IT vendors are expected to enter a period of "tuning", according to Crawford Del Prete, executive vice president, worldwide research products and chief research officer, IDC.

He was speaking at Directions 2011, IDC's annual conference dedicated to IT vendors, held last week.

"The next phase of enterprise IT will be about capturing a mix of horizontal and vertical opportunities," said Del Prete during his presentation on upcoming technology trends.

While there would be continued consolidation among the companies operating in the applications and infrastructure space, Del Prete expects a wave of small-sized vendors specialising in industry verticals such as finance, manufacturing and public sector to emerge.

Commenting on the overall buying landscape, worldwide IT spending growth is expected to remain around the six per cent mark for the next four years, compared to negative five per cent in the recession period.

Several themes are emerging across IT that will fuel demand, including cloud computing and analytics.

The cloud delivery model has progressed from the state of "what" where CIOs deliberate on which services to adapt, to a "how" phase of choosing public, private or hybrid clouds, said Del Prete.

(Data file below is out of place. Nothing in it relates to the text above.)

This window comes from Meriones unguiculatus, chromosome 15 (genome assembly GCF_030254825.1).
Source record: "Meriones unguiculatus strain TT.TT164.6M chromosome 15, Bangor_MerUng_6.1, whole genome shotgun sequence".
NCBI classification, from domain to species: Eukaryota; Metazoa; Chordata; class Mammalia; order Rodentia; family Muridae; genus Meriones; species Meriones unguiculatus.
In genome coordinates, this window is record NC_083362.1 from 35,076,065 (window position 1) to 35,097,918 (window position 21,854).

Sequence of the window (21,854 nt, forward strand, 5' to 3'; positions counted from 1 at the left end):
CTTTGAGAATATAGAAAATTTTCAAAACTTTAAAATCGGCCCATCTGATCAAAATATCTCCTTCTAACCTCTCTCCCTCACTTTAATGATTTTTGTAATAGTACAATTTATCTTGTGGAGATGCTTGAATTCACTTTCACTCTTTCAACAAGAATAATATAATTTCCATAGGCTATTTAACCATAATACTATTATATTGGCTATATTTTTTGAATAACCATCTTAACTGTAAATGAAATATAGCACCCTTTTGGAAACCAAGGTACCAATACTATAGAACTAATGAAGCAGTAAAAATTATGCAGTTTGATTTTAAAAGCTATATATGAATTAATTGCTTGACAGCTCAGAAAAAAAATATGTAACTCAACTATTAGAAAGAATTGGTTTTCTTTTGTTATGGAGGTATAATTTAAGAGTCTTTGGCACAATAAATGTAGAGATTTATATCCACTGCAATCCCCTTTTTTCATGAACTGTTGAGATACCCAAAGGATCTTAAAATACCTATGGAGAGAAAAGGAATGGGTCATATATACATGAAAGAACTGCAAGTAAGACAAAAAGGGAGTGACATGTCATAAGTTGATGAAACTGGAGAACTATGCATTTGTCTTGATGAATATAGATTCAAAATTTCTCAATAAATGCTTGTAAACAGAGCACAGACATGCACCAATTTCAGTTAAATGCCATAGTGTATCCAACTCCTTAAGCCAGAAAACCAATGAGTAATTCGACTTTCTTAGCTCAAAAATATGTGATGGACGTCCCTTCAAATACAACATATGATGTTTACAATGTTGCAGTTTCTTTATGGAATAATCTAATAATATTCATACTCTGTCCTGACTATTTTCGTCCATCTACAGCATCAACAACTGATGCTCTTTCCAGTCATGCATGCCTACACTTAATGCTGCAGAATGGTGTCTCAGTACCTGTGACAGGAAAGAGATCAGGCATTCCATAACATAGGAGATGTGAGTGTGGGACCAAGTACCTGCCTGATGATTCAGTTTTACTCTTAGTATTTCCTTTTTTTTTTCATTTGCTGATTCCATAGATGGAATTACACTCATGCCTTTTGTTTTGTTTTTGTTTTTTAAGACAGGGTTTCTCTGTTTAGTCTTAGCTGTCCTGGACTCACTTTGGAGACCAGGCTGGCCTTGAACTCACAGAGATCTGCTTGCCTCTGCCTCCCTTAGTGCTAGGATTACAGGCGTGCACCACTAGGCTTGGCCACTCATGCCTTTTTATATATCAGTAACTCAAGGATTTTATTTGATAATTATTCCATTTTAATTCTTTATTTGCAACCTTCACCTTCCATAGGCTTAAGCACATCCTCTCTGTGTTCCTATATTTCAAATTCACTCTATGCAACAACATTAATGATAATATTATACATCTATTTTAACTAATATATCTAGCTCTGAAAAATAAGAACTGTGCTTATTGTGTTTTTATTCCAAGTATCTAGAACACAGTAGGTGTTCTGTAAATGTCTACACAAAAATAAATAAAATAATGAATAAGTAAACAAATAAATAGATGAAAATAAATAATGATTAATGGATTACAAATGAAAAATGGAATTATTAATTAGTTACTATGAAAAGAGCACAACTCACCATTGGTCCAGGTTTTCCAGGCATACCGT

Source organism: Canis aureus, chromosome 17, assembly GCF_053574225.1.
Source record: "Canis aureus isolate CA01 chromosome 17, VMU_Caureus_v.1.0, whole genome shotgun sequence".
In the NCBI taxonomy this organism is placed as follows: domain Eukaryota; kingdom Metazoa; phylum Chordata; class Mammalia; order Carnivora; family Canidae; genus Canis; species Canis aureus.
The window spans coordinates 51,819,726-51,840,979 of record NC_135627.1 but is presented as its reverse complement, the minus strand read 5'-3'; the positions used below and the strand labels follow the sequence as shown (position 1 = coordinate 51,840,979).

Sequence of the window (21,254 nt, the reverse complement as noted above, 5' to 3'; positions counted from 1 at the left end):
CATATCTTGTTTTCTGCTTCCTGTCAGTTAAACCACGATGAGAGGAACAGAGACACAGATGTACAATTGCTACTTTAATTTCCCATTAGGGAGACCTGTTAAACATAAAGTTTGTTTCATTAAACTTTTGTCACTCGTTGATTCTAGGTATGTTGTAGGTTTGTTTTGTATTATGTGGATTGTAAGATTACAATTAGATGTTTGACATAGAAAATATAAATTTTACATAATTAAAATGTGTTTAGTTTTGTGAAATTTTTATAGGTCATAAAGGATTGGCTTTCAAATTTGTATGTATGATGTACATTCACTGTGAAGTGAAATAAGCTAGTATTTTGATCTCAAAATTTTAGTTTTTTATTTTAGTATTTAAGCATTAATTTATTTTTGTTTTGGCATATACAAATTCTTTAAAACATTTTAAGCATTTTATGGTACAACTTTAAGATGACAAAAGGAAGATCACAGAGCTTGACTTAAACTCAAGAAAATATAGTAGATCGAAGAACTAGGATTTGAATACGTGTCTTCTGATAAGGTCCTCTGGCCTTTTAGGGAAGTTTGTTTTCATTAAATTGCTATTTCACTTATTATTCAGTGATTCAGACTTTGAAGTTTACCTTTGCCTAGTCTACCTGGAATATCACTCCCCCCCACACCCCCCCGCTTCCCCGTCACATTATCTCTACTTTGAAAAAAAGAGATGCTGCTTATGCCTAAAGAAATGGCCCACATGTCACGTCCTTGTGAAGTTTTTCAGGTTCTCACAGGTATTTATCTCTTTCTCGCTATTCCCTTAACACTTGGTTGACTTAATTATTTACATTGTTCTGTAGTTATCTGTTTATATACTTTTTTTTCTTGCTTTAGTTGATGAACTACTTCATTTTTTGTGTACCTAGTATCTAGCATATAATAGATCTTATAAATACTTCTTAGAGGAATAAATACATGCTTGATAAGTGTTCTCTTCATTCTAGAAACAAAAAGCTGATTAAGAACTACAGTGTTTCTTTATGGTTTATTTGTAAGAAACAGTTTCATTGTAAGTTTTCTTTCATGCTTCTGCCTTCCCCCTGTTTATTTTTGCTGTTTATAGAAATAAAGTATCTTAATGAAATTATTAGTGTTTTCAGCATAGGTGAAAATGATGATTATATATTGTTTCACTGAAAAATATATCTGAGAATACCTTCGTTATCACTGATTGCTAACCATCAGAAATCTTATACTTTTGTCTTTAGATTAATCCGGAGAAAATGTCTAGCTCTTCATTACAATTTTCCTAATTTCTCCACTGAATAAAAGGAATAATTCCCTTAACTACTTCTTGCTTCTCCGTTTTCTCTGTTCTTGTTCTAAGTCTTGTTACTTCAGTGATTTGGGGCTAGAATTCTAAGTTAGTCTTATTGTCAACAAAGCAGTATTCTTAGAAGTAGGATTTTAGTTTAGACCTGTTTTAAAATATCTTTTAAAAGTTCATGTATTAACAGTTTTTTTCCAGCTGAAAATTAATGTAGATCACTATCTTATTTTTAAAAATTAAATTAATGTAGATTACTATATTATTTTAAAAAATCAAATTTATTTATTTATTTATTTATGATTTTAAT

Del Prete predicts that the private cloud will be the near-term cloud strategy for CIOs over the next two years. Numbers from IDC's Cloud Computing Survey, conducted in December 2010, indicated that IT budgets allocated to private cloud services will rise from 24 per cent to 34 per cent. In comparison, the public cloud will only increase by two per cent from 11 per cent.

The field of analytics will become more sophisticated. Del Prete expects industry-specific and line of business analytic applications to gain more traction, while best practices from one industry will be adapted to suit other industries.

Thanks to the growing demands of "Big Data", there will be a convergence of search, text analytics and SQL data warehousing. Business analytics appliances will incorporate database and user-facing BI tools or analytic applications.

Customers will continue to demand and prefer software that is easy to acquire, install, use, and maintain, driven by cloud computing model's focus on simplicity, as well as an increasing buying influence of business users, added Del Prete.